Until a trainee can do 10 or more regular push-ups with excellent form, I don’t generally add in any of these more advanced variations.

Taking a weak push-up and further destabilizing it with advanced variations isn’t a good idea. Be careful, and progress yourself or your clients slowly.

Close-Grip Push Ups

This one is similar to close-grip bench presses in that it removes much of the chest and shoulders from the exercise and emphasizes the triceps.

man at top of close grip push up

Medicine Ball Variations

There are several push-up variations that can be done on a medicine ball. In addition, the type of medicine ball will change the leverage and the difficulty. Hard med balls will offer a strong tendency to roll, whereas a soft, Dynamax-style ball will roll less but be softer and create a different type of difficulty. Even a Swiss ball can be used to create another type of difficult surface.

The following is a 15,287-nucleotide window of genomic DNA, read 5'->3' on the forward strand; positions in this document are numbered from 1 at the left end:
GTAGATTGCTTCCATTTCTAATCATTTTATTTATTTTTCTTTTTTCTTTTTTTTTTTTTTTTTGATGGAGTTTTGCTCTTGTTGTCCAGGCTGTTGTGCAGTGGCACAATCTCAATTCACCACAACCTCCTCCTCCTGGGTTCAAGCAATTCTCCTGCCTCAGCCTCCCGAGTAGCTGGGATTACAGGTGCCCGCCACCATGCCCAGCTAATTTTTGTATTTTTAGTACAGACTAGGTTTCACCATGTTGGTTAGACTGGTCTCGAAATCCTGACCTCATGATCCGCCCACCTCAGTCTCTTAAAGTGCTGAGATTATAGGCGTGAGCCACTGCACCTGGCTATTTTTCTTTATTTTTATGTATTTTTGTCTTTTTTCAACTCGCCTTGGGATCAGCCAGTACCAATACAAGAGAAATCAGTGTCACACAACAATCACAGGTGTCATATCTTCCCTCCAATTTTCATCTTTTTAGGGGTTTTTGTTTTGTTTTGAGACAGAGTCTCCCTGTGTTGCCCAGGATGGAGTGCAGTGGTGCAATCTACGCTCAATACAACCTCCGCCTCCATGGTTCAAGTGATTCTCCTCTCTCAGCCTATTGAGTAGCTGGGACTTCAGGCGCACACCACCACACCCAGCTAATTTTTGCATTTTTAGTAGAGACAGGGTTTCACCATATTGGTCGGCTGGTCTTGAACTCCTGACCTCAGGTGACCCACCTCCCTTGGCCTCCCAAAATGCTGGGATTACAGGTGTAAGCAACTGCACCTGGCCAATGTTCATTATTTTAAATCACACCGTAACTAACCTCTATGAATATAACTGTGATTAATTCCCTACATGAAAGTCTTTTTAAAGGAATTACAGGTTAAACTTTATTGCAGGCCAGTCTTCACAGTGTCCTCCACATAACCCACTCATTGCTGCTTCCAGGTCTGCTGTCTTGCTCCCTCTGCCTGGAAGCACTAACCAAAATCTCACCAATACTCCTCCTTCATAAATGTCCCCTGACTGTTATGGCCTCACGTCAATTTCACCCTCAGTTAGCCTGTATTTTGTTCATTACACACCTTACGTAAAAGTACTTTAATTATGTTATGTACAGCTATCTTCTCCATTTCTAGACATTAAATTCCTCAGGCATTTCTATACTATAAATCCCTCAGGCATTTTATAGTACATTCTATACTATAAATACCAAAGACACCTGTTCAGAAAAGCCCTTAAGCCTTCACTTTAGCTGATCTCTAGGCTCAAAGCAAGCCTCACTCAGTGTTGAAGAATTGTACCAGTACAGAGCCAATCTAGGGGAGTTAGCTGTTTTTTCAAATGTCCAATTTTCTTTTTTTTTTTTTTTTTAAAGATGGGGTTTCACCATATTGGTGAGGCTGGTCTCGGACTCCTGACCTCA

man at top of a medicine ball push up

man at bottom of a one handed medicine ball push up

Also remember that medicine or Swiss balls can be used to destabilize at the hands or at the feet. Destabilizing at the feet increases the level of difficulty through both the destabilization and the increased foot height, which places more bodyweight on the upper body and makes the press even harder.

Renegade Rows

These are a favorite of mine. They combine a destabilized push-up on kettlebells with an upper-body pull in the form of a row.

man at bottom of push up with hands grasping tops of kettlebells

This is the bottom position of a push-up on kettlebells. These can be done on their own or as part of the renegade row sequence that follows.

man at top of push up with hands grasping tops of kettlebells

man at top of a renegade row push up with right arm pulled back

The row portion of the renegade row. It’s push-up, row right, row left, push-up.

The Workouts

Workout 1

25 kettlebell swings (16 kg for a female/24 kg for a male)
10 push-ups
10 medicine ball cleans (12 lb/20 lb)
3-5 rounds for time

Workout 2

10 lunges with medicine ball held overhead (12 lb/20 lb)
5 renegade rows (12 kg/16 kg) (push-up, row right, row left = one rep)
5 rounds for time

Workout 3

5 deadlifts (95 lb/135 lb)
10 push-ups
5 rounds for time

That’s it for this post. What are your favorite push-up variations? Is there a workout that includes push-ups that you love? Let us know in the comments!


Also published on Medium.